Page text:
Going into “Rocketman,” I expected something along the lines of “Bohemian Rhapsody,” detailing the life and music of one man and how that impacted the lives of so many people. But instead, “Rocketman” dives into how the art impacted just one man, in this case the artist. Instead of a realistic approach the music like in “Rhapsody,” this is more of a traditional Hollywood musical, where the songs are used to show a character’s emotional state of mind in ways that can’t be described without using fantasy and imagination, much like Elton John himself. Moments of overpowering joy are highlighted by “Crocodile Rock,” while “Tiny Dancer” makes another scene far more melancholy and tragic.
Rather than doing a documentary style retelling of a musicians’ life, “Rocketman” puts us in the mind of the musician, as if the whole movie feels like we’re experiencing life from Elton John’s eccentric perspective. Instead of the music coming from his soul, his music is used to describe moments in his life, defining who he is as an artist, friend, lover, son, and icon. For once, it feels like we see the full picture of a rock star’s life, without ever cutting corners just to play to the audience. Both the good and bad of Elton are shown to the audience, while always celebrating his life and what he created, always brutally honest.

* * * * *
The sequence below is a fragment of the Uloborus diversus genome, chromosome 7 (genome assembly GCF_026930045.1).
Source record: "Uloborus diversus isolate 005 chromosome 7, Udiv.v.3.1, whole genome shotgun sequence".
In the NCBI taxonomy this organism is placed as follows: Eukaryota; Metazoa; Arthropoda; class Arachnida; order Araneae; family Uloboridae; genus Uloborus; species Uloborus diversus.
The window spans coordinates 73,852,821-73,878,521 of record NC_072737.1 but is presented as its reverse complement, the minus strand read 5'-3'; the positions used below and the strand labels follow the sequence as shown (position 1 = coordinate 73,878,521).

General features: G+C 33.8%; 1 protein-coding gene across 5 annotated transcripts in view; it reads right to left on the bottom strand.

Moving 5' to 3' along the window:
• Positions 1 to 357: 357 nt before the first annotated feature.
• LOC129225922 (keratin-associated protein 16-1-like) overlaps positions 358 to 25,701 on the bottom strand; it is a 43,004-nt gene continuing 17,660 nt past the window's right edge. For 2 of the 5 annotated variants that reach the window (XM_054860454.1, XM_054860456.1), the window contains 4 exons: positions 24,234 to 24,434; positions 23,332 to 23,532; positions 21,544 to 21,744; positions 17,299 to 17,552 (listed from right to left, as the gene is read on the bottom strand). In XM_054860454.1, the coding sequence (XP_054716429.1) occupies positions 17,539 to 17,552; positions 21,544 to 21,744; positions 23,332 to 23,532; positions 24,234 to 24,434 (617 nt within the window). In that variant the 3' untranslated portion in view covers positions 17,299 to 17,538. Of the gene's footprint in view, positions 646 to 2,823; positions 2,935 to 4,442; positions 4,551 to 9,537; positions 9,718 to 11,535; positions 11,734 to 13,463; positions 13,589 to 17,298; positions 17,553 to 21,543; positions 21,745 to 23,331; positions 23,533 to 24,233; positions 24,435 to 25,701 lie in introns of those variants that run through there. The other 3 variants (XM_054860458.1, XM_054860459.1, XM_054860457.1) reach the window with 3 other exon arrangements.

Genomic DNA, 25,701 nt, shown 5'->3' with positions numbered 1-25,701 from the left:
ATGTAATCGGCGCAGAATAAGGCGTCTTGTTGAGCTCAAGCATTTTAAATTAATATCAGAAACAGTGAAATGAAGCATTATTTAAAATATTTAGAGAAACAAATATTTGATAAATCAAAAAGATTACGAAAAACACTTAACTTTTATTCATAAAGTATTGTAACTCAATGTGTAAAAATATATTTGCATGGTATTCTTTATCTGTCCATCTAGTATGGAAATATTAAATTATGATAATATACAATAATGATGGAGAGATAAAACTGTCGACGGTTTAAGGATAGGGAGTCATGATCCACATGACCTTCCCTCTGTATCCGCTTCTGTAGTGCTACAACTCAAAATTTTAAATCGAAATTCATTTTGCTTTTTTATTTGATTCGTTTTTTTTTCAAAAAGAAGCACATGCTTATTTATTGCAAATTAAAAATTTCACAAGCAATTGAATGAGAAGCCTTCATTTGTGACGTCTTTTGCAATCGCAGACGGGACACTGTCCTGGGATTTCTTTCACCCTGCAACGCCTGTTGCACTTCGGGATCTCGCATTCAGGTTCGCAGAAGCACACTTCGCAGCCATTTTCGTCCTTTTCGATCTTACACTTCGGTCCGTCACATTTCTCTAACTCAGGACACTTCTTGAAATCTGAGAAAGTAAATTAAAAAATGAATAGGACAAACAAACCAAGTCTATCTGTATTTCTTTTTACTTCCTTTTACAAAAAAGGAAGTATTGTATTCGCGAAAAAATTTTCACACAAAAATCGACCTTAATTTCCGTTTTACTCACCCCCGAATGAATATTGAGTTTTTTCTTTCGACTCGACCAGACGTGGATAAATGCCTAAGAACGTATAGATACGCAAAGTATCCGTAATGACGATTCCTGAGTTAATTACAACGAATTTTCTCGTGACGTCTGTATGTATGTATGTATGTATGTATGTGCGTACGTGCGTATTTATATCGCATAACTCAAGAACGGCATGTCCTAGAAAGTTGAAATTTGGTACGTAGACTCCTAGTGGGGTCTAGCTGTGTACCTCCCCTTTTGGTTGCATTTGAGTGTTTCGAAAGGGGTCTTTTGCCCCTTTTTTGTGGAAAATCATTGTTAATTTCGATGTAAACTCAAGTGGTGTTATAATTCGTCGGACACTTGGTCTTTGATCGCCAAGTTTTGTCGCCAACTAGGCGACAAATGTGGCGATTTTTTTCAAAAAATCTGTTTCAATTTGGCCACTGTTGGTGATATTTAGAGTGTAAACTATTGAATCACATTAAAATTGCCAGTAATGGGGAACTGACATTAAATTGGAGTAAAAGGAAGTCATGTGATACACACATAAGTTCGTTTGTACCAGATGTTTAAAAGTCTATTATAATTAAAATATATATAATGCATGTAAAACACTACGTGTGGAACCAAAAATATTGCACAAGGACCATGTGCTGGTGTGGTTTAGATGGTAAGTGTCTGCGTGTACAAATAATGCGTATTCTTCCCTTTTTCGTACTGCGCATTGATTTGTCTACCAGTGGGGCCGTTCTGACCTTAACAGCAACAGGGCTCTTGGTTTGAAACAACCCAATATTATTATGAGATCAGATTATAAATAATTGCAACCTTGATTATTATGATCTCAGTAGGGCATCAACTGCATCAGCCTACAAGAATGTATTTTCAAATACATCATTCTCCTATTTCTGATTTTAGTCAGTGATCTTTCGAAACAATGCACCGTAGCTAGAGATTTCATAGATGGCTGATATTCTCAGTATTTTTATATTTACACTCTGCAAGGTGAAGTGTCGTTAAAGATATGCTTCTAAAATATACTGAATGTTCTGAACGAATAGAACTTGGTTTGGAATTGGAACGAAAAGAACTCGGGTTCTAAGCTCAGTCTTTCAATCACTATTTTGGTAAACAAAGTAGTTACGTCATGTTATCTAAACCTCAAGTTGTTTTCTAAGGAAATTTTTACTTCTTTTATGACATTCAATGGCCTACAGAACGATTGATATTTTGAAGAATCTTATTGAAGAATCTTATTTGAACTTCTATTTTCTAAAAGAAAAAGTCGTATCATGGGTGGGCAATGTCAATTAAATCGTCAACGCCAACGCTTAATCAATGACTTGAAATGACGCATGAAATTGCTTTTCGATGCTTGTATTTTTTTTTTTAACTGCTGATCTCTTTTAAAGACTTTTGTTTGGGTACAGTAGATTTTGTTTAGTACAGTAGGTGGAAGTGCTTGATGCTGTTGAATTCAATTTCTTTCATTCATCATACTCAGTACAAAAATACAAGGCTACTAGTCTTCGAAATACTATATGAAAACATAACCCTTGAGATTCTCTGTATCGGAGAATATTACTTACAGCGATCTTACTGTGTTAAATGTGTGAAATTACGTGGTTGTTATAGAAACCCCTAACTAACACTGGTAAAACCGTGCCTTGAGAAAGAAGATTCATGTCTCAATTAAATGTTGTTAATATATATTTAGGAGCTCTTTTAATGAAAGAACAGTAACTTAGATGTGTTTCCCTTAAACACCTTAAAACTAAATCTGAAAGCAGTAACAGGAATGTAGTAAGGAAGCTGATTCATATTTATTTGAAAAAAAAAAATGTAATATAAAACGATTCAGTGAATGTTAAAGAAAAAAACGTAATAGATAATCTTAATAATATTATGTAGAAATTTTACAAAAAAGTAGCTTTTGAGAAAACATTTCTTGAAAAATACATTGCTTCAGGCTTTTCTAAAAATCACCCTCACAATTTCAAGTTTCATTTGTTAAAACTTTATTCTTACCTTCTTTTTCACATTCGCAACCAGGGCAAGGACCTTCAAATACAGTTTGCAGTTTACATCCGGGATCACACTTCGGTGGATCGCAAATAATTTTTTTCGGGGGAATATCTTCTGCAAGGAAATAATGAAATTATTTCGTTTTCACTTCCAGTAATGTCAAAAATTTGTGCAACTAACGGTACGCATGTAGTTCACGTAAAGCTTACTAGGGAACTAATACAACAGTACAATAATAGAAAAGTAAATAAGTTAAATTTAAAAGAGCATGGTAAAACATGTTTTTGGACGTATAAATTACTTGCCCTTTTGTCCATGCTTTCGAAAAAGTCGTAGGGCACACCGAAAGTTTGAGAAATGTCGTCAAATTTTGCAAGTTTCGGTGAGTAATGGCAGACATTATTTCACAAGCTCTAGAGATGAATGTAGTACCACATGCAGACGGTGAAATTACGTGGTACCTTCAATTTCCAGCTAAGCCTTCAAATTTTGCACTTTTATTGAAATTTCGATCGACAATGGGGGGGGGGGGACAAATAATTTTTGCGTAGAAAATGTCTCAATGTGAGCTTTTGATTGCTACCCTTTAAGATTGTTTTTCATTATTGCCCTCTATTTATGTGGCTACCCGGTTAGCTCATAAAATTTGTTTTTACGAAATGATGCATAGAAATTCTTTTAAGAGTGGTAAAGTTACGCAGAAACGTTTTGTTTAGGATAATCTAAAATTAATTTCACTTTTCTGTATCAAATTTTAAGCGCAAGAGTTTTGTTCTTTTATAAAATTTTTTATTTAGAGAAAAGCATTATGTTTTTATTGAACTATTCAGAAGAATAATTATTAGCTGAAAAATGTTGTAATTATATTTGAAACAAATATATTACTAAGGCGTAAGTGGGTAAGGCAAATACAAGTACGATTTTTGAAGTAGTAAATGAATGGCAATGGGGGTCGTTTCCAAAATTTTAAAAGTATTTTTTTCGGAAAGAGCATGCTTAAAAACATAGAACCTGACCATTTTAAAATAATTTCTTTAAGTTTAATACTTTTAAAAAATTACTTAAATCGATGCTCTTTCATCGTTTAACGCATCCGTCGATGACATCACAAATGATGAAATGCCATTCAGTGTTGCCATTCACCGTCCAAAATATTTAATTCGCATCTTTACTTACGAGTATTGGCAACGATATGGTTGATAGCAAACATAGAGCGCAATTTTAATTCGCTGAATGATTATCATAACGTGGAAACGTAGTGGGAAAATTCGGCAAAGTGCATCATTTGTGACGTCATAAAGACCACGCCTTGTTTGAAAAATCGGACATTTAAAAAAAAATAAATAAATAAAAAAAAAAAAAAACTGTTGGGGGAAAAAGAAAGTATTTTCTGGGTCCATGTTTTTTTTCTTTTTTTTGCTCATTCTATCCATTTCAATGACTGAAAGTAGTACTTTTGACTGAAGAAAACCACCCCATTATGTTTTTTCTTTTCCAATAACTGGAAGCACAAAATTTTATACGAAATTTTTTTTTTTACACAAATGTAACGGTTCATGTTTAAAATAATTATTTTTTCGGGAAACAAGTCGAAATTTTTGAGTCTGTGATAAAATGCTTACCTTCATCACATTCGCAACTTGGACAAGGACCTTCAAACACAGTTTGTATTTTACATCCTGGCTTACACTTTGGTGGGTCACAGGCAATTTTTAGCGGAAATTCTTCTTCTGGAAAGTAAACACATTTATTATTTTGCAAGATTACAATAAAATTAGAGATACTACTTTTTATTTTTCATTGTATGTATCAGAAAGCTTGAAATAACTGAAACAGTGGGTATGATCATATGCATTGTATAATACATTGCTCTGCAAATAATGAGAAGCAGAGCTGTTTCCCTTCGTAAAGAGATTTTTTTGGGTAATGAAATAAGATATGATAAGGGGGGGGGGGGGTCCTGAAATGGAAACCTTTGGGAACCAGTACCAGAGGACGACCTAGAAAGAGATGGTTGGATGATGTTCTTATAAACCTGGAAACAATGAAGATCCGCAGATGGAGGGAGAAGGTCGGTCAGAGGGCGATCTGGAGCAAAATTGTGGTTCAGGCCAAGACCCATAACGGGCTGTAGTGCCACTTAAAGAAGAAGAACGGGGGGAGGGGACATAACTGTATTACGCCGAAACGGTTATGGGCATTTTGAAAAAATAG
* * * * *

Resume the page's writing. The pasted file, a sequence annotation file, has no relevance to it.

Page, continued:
It certainly helps that Taron Edgerton plays the role with sincerity and passion. He practically disappears in the role, only sometimes reminding us that he’s there when he doesn’t quite sing the line exactly like Elton did. Then again, that only makes me appreciate his performance even more, since you know he’s singing with much of the same emotion as Elton John. Edgerton’s chameleon-like performance makes “Rocketman” one of the best rock star biopics and one of the best musical fantasies in decades.
Final Grade: B+